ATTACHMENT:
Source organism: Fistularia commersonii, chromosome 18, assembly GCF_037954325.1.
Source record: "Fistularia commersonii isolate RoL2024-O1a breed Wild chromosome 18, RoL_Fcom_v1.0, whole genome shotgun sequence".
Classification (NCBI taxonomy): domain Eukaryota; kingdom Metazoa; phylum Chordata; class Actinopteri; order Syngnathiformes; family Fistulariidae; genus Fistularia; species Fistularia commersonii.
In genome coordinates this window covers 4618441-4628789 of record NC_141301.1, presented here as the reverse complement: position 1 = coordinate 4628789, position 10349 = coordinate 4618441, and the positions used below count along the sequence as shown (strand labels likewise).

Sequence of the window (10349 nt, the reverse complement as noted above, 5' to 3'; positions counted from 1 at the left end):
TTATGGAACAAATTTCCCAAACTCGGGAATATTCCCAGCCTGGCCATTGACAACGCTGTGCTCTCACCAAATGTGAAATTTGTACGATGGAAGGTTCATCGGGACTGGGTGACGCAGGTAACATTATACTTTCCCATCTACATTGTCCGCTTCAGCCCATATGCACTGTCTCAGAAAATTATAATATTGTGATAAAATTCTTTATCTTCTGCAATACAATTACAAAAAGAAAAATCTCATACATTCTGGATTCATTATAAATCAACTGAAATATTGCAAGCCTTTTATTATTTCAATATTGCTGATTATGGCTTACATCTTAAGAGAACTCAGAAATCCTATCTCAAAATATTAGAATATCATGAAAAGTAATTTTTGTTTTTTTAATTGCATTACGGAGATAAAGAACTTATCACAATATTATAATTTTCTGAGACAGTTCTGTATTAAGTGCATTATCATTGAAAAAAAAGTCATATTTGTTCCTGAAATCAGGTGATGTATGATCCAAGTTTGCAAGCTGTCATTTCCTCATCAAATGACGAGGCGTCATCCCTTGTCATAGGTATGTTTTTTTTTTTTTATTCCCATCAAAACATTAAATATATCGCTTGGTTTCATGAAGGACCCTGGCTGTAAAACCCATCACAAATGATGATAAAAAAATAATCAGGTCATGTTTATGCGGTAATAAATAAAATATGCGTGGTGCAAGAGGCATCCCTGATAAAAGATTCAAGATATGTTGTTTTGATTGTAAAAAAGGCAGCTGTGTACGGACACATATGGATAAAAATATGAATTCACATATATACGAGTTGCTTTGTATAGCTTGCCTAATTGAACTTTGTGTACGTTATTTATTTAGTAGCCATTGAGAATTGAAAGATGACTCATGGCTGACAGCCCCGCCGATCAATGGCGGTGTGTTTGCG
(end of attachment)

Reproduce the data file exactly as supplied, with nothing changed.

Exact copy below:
Source organism: Fistularia commersonii, chromosome 18, assembly GCF_037954325.1.
Source record: "Fistularia commersonii isolate RoL2024-O1a breed Wild chromosome 18, RoL_Fcom_v1.0, whole genome shotgun sequence".
Classification (NCBI taxonomy): domain Eukaryota; kingdom Metazoa; phylum Chordata; class Actinopteri; order Syngnathiformes; family Fistulariidae; genus Fistularia; species Fistularia commersonii.
In genome coordinates this window covers 4618441-4628789 of record NC_141301.1, presented here as the reverse complement: position 1 = coordinate 4628789, position 10349 = coordinate 4618441, and the positions used below count along the sequence as shown (strand labels likewise).

Sequence of the window (10349 nt, the reverse complement as noted above, 5' to 3'; positions counted from 1 at the left end):
TTATGGAACAAATTTCCCAAACTCGGGAATATTCCCAGCCTGGCCATTGACAACGCTGTGCTCTCACCAAATGTGAAATTTGTACGATGGAAGGTTCATCGGGACTGGGTGACGCAGGTAACATTATACTTTCCCATCTACATTGTCCGCTTCAGCCCATATGCACTGTCTCAGAAAATTATAATATTGTGATAAAATTCTTTATCTTCTGCAATACAATTACAAAAAGAAAAATCTCATACATTCTGGATTCATTATAAATCAACTGAAATATTGCAAGCCTTTTATTATTTCAATATTGCTGATTATGGCTTACATCTTAAGAGAACTCAGAAATCCTATCTCAAAATATTAGAATATCATGAAAAGTAATTTTTGTTTTTTTAATTGCATTACGGAGATAAAGAACTTATCACAATATTATAATTTTCTGAGACAGTTCTGTATTAAGTGCATTATCATTGAAAAAAAAGTCATATTTGTTCCTGAAATCAGGTGATGTATGATCCAAGTTTGCAAGCTGTCATTTCCTCATCAAATGACGAGGCGTCATCCCTTGTCATAGGTATGTTTTTTTTTTTTTATTCCCATCAAAACATTAAATATATCGCTTGGTTTCATGAAGGACCCTGGCTGTAAAACCCATCACAAATGATGATAAAAAAATAATCAGGTCATGTTTATGCGGTAATAAATAAAATATGCGTGGTGCAAGAGGCATCCCTGATAAAAGATTCAAGATATGTTGTTTTGATTGTAAAAAAGGCAGCTGTGTACGGACACATATGGATAAAAATATGAATTCACATATATACGAGTTGCTTTGTATAGCTTGCCTAATTGAACTTTGTGTACGTTATTTATTTAGTAGCCATTGAGAATTGAAAGATGACTCATGGCTGACAGCCCCGCCGATCAATGGCGGTGTGTTTGCG